• The only negative comments on Ravelry were to do with button placement (and this was easily fixed). The few projects that have been ripped back or abandoned seem to be because the knitters were bored or the fit wasn’t right (tension!).
  • I liked the idea of knitting the button bands at the same time.

How did I proceed?

  • I never jump in blindfold. I chose this pattern for its practicality as part of my wardrobe as well as its appearance.
  • I checked the projects on Ravelry for useful comments. There are currently 378 projects on Ravelry. Please don’t think I checked through each and every one. There are filters like ‘helpful’  which can draw your attention to any critical aspects (like the button placement here). You can, of course, also search specific criteria like buttonholes or sleeves.
  • I looked at the photos of women wearing the cardigan. Regardless of how poor the photo shot, I actually appreciate seeing real women in real garments rather than just perfect photos of lovely cardigans on dressmakers’ dummies or clothes hangers!
  • I had a very good (knitting) friend, M, measure across my shoulders, as stated in the pattern, to determine size. This was a smart idea as Same Same but different is knitted with saddle shoulders and using the contiguous sleeve method so the back and shoulders need to fit well.
  • I knitted two tension squares (aka gauge swatches). Why two? Because the first one didn’t give me the exact measurements stated and I wanted to be very sure before committing myself. Just half a stitch in difference doesn’t sound like much but expand that over each of your four-inch repeats and suddenly your card end up being bigger or smaller than you were hoping for!
  • I made a lot of notes on the pattern. I tend to count in ‘garden gates’ with dots above for shaping, which is helpful when it comes to knitting the second sleeve, for instance. I highlighted the instructions for the button and buttonhole bands. I could not remember them for the life of me (there are slipped knit and slipped purl stitches) and at least this way I always knew what to do.
  • I followed good suggestions on Ravelry for having more buttons and for marking each buttonhole row as I went along. This is actually a bit  ‘duh’ / slap head / why didn’t I think of this before. It made sewing on the buttons so much easier as there was no counting involved afterwards. I sewed on the buttons prior to blocking and then buttoned the cardigan shut for its bath.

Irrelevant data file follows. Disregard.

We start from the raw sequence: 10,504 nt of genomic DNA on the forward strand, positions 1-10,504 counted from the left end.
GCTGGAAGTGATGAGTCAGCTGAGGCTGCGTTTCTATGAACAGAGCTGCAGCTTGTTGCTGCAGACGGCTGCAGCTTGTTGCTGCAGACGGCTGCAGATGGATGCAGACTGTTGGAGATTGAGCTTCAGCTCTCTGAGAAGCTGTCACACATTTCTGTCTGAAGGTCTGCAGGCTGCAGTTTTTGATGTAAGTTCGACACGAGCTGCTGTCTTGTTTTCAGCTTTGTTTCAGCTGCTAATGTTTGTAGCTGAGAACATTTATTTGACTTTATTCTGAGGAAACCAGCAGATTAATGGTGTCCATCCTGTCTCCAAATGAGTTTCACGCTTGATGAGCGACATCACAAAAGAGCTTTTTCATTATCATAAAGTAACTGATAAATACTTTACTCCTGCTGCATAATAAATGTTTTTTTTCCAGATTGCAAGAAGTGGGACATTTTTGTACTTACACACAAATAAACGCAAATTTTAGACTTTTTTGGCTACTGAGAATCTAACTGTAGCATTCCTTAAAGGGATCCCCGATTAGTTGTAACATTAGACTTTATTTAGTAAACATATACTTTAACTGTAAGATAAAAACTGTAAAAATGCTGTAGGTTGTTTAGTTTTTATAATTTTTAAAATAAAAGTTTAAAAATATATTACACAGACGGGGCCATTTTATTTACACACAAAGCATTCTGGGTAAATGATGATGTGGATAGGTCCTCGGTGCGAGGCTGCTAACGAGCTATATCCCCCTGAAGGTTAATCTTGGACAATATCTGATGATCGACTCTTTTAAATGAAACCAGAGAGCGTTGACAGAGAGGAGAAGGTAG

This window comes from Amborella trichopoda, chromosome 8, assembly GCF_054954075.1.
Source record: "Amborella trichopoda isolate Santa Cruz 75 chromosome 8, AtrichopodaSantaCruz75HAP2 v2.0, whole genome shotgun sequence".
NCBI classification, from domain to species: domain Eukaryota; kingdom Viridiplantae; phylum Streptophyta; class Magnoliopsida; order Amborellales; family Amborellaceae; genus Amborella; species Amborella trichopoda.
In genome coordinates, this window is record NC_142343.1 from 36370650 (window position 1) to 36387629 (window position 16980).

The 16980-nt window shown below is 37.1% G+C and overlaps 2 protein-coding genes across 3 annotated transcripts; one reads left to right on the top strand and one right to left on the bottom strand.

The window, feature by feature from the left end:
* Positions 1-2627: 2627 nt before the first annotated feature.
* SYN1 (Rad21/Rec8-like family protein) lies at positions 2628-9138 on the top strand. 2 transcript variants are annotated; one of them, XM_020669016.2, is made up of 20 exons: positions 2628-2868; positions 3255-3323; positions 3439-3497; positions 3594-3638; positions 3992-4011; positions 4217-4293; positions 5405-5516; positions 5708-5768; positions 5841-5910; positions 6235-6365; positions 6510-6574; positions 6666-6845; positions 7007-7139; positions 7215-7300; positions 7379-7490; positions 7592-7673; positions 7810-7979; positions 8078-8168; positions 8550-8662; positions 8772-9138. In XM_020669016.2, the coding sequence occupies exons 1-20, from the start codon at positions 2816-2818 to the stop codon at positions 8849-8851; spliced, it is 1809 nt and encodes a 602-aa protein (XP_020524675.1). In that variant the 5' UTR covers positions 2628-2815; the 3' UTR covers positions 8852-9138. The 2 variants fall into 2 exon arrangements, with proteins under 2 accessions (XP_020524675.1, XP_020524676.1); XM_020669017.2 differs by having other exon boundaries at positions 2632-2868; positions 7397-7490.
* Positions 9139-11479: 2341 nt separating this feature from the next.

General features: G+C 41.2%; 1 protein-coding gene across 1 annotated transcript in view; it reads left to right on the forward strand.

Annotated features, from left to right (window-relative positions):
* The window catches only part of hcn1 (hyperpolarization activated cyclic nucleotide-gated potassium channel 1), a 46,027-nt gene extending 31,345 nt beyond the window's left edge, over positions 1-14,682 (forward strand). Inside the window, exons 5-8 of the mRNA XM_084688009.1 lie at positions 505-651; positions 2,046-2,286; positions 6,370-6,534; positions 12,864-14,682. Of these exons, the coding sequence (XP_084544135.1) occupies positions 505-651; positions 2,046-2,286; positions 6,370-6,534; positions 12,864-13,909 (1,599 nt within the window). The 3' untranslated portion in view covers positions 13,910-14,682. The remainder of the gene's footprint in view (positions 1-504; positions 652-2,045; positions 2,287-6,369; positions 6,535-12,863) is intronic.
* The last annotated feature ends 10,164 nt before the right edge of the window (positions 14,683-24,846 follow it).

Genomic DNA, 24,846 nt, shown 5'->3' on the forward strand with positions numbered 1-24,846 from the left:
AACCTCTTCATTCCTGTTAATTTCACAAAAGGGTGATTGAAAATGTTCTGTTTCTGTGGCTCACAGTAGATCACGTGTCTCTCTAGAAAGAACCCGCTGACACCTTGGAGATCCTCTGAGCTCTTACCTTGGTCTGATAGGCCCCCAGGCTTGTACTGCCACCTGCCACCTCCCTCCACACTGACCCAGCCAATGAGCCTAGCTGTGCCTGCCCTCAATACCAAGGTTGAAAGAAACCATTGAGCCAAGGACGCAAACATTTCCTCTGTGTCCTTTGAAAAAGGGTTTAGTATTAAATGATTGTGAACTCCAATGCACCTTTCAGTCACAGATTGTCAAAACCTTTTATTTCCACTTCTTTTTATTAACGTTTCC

Pattern notes

Same-2     Same-1

Criticism?

  • None bar what I knew already – knitting a seamless cardigan means each row of knitting is very long! Yes, you alternate plain and purl but it is still dull. I had a bit of a mental block after I’d separated the sleeves from the body. The rows were still so long and it seemed as if I would be knitting for ever. I abandoned this for a while but with a touch of regret. I loved the feel of the yarn, its tactility, but those loooong rows were so off-putting.

Yarn used?

  • I made my cardigan from Holst Garn’s Coast. It’s a lovely blend of cotton and wool and feels very soft. If you’ve knitted with Holst yarns, you’ll appreciate the colour range available. Coast is softer than Supersoft. It blooms a bit on contact with water (which is another reason for checking tension upfront!) so what feels a tad skinny on your needles works out to be perfect in your finished garment.
  • I bought my yarn at Be Inspired Fibres*. This isn’t my LYS but it is my LYS when I visit my parents and long may that remain so! Mei’s shop is literally a ten-minute walk from my parents’. Mei is always so wonderfully helpful. If you want to know more you can find her here: shop details on Ravelry, on Facebook and Mei’s online shop is here. You can also follow Mei’s Be Inspired Fibres blog here on WordPress.
    and I’ve mentioned her in SmittenBe Inspired and Be Inspired – Edinburgh Delights posts, too.

The 60 million dollar question: would I make this again?

  • Yes I would. I’m really pleased with the fit.
  • The pattern was easy to follow. It’s broken down into sections which make instructions like ‘continue with saddle increases on every row and add front edge increases on every second row’ straightforward.
  • I love the yarn. My cardigan is so light and airy and weighs just 127g.
  • There is one but, however – the button bands! I would increase their width and probably use even more buttons.

And because I’m so happy here are a few photos – with even more on Ravelry. I couldn’t help myself!

back view of pale blue lightweight cardigan
full front view of pale blue lightweight cardigan
half-front view pale blue lightweight cardigan worn open
side view pale blue lightweight cardigan arms up
*PLEASE NOTE THIS IS NOT A PAID ENDORSEMENT BUT A PERSONAL RECOMMENDATION.